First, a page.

Virginia U Visa Lawyer

A U visa can provide a positive outcome to a painful situation. With a U visa, the victims of certain crimes gain permission to live and work in the U.S. for up to four years, and the ability to apply for lawful permanent resident status or Green Card. Benefits may be extended to family members as well.

Only a limited number of U visas are granted each year, however. Those waiting for a decision on a U visa application may be able to gain authorization to wait in the U.S. Because of the competition to obtain a U visa, it a good idea to ensure that application requirements are fully met and that you avoid actions which can delay or jeopardize approval of your application.

Many applicants find it helpful to work with a Virginia U visa lawyer who is familiar with the U visa process. A knowledgeable immigration attorney can oversee the application process, investigate delays, assist in seeking a U visa extension, or help with obtaining a Green Card for yourself or a family member once the U visa holder has held U visa status for three years.

Understanding a U Visa

The U.S. government issues two types of visas — temporary nonimmigrant visas and permanent immigrant visas which enable a holder to obtain a Green Card and live and work in the U.S. on a permanent basis. Although a U visa is classified as a nonimmigrant visa, it can be used to obtain permanent status in the U.S. so this type of temporary visa is highly in demand.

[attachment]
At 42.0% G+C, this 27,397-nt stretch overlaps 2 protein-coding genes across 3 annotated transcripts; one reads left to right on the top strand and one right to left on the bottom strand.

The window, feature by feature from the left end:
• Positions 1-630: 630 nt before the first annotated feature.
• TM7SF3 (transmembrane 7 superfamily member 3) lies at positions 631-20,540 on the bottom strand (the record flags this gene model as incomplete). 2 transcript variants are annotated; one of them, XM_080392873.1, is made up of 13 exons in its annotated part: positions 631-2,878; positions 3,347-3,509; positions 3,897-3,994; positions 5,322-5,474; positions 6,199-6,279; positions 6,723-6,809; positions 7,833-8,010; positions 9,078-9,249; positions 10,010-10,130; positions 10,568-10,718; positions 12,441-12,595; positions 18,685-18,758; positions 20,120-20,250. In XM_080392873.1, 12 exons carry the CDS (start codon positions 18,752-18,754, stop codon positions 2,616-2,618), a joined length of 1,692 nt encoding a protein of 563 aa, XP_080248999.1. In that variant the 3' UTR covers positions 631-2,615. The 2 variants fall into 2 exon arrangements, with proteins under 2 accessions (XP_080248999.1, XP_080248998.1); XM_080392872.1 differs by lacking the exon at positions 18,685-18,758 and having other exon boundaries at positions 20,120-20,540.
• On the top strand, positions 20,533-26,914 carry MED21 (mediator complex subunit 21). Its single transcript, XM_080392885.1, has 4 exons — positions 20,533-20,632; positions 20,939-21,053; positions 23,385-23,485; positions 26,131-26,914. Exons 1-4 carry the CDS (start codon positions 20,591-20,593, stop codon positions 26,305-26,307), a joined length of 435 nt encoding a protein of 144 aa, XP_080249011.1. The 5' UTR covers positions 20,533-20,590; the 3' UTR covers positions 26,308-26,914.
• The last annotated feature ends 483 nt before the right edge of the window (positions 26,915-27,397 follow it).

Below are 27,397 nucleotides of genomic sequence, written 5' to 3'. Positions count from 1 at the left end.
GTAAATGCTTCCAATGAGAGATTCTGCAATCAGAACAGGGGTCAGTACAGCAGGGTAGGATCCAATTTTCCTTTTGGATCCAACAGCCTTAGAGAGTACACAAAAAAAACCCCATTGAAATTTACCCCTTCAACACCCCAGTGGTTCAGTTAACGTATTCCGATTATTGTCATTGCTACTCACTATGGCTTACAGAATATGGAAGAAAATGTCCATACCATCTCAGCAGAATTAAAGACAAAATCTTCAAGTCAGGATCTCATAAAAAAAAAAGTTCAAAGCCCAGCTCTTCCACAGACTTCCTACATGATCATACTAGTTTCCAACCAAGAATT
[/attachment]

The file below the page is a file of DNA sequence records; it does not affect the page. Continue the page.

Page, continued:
U visas are available to certain crime victims who assist law enforcement officials investigating or prosecuting certain types of criminal activity. Qualifying family members may be eligible to receive a derivative U visa. After a U visa holder has lived in the U.S. for three years, the holder may be eligible to apply for a Green Card with the help of a NoVa U visa lawyer.

Qualifying for a U Visa

There are several criteria an applicant must meet to qualify for a U visa. The most unique of these criteria is that the applicant must be the victim of a particular type of criminal activity. The government maintains a lengthy list of qualifying crimes which includes:

  • Human trafficking/slave trade/prostitution
  • Domestic violence/stalking
  • Rape/sexual assault
  • Obstruction of justice
  • Involuntary servitude
  • Abduction/kidnapping
  • Female genital mutilation
  • Felony assault/attempted murder

Suffering from an attempt, conspiracy, or solicitation to commit a qualifying crime will also make a victim eligible for a U visa. However, all victims must suffer substantial physical or mental trauma as a result of the criminal activity to qualify for a U visa.

Additionally, the victim of the crime must have information about criminal activity and be willing and able to help law enforcement officials investigate or prosecute the crime. Finally, the criminal activity must have either occurred in the U.S. or violated U.S. laws.

Consult with a Dedicated NoVa Immigration Attorney on U Visa Matters Today

Through the U visa program, the U.S. government seeks to help victims of crime and further the prosecution of criminal activity to prevent harm in the future. Because this visa program has proven so popular, rules regarding the program have changed and may be amended again in the near future.

It can be very helpful to work with a knowledgeable Virginia immigration attorney who understands the requirements for the U visa program and knows how to take advantage of the latest opportunities provided by changes in immigration laws. A Virginia U visa lawyer may also help apply for a waiver if you are currently considered inadmissible or need help with a permanent visa application once you obtain a U visa. Call now to learn how a visa attorney can assist in your situation.

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